Thomas Jefferson, author of our Declaration of Independence, had been horrified at the poverty, squalor, and congestion which he observed in European cities. He could not have been any clearer about open space and living in cities. “When we get piled upon one another in large cities, as in Europe, we shall become as corrupt as Europe.”
Like Jefferson, Denver residents and city leaders have always been solicitous to create park space and open space.
Ruth Wiberg in her axial history of North Denver, “Rediscovering Northwest Denver,” reminds us that many of the parks around Denver started out as small irrigation lakes and drainage ponds. One such pond was at West 22nd Avenue and Clay. My mother remembers the pond fondly, as her family, the Flahertys, lived nearby on historic River Drive. She enjoyed wading with her brothers and sister in the watering pond which was later named Jefferson Park. Democratic members of an early city council took umbrage that the city could name a city park on the east side Washington Park, our first president. They wanted Jefferson included on the list of parks as author of the Declaration of Independence and one of the founders of the Democratic Party. The recent renaming of Columbus Park to La Raza Park shows how political naming of parks can be.
Residents around Jefferson Park enjoyed the watering hole until a son of Frederick Neef, an early German Denver beer brewer, fell through the ice at Jefferson Park pond and drowned. In his sorrow at his son’s death, Neef successfully lobbied the city to fill in the watering pond, but the indentation in the middle of the park can still be seen where the pond once was.
The same story of the origin of Sloan’s (yes, with an apostrophe “s”) Lake reflects a similar aquatic history. Thank you, Roger Oram, Sloan’s neighbor and North High graduate who got the city to add the apostrophe when I was on council. The Orams always paid attention to civic grammar. Farmer Thomas M. Sloan was merrily digging a well for his 200 acre farm. He hit an artesian geyser and had to move his farmstead down towards Colfax since the lake got so big.
Next door, Isaac Cooper dug for his well for his farm and also hit another geyser. The city eventually dug out the earth separating Cooper’s Lake from Sloan’s Lake. The small island formed in between by the dredging was lovingly referred to as “Duck Island,” as the ducks always rambunctiously congregated there. Wonderfully, herons recently have graced the lake with their presence, a blessing for North Denver.
In 1874, two years before Colorado statehood, the enterprising owners of the Grandview Hotel at West 17th and Federal got the idea to dig a canal along 17th Avenue to Sloan’s Lake. The city allowed a steam boat to carry folks from the Grandview to Sloan’s and pretend they were back east along one of the glorious canals. The steam boat is lost to memory, and, later, Sloan’s boasted its own paddle wheel which broke up in the freeze of 1918. The old dance hall boat is believed to be slumbering on the soggy, sandy bottoms of Sloan’s Lake. Any archeologists interested in dredging up the old paddle wheel?
Inspiration Point Park, west of Sheridan, 48th to 50th was originally a farm owned by a Mr. Ryan which later became another park. The city gradually annexed the land to Denver in the 1940’s through the 1960’s. I remember riding my bicycle up to the point with neighborhood chums looking for arrowheads. We never found any historic artifacts, but we loved the view of Jefferson County and environs all the way from Pike’s Peak on the south to Long’s Peak on the north. And I figure Native Americans may have used the point as a lookout at various times throughout the year.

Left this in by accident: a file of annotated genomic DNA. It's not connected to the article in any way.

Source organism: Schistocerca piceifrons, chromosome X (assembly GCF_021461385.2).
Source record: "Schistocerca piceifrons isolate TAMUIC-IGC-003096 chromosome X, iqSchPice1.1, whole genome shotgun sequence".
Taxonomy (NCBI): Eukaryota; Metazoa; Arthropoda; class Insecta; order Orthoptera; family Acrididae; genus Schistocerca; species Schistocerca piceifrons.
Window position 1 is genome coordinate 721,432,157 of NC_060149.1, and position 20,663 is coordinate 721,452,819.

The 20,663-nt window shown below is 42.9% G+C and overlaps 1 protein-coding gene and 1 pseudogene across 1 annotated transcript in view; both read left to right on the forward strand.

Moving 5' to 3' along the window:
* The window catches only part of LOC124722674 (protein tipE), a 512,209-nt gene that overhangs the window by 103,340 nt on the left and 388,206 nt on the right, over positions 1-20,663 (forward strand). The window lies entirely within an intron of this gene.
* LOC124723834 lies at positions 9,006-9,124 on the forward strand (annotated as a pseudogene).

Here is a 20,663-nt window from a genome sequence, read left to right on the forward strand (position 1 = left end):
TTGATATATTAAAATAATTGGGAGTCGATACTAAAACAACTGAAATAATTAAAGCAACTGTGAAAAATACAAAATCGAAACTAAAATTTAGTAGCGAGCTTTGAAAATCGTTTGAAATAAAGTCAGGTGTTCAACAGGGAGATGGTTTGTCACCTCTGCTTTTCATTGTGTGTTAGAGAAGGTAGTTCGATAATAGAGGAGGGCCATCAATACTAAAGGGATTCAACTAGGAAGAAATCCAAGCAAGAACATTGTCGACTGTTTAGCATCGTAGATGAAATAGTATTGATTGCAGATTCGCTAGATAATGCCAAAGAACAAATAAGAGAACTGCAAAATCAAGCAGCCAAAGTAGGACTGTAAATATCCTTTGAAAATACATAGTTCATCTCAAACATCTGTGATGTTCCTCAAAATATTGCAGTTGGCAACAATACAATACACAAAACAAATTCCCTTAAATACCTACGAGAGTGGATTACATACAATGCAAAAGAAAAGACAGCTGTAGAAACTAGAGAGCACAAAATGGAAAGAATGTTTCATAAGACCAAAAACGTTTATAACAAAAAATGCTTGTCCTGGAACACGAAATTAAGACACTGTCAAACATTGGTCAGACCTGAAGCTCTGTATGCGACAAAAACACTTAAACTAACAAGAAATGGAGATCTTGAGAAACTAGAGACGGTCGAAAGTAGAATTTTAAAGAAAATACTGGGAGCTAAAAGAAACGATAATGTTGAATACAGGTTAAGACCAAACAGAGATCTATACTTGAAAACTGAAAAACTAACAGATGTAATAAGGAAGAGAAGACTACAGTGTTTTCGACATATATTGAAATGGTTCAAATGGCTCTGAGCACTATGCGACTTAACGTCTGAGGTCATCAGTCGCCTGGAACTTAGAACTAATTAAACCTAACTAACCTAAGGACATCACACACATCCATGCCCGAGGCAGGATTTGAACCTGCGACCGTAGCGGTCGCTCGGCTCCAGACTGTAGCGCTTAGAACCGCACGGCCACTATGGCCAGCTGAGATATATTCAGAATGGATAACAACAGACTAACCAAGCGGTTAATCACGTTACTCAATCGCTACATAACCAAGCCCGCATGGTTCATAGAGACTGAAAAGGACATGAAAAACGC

Rocky Piro, North Denver native and former director of Denver’s Planning Office, reports that by Denver’s own calculation in the 2019 planning document “Game Plan”, the city has a parks and open space deficit of 1,350 acres. The deficit is calculated on a minimum of 13 acres of park and open space for every 1,000 residents as figured by the Trust for Public Lands. TFPL is a national watchdog group monitoring open space and parks in American cities. Rocky cautions that if Denver only covers the 1,350 deficit, that will only bring the city up to “average.” Are you satisfied with Denver just being “average” on anything?
Mayor Robert Speer, our 1900’s city beautiful mayor, shared the grand vision of parks and open space as intoned by Daniel Burnham, an early parks planner. His vision was not a Vision Zero. His plan called for shaded parkways, lots of parks, and grand monuments for blossoming Denver. Bernham boasted: “Make no little plans; they have no magic to stir men’s blood and probably themselves will not be realized. Make big plans; aim high in hope and work, remembering that a noble, logical diagram once recorded will never die.”
Former Mayor Wellington Webb followed faithfully in Mayor Speer’s big shoes. He aimed high and added more park space and open space to Denver’s mile high profile than even the legendary Speer. Webb once told me, “Nobody will remember I added more park space than Mayor Speer.” I laughed and told him, “I will always remember what you did for park space in Denver. And I will always remind people what obstacles you overcame and I always add: ‘Thank you, Mayor Webb, for all you did for parks and open space.’” Mayor Webb kept us from piling on top of each other.
We need a mayor like Webb and parks planners like Rocky Piro who will aim for more than just the “average” amount of open and park space for the old Denver town we all love.
The Honorable Dennis Gallagher is a former city auditor, city councilman, state senator, and state representative. He’ll be sharing thoughts and stories from North Denver’s past and future in his monthly column in The Denver North Star.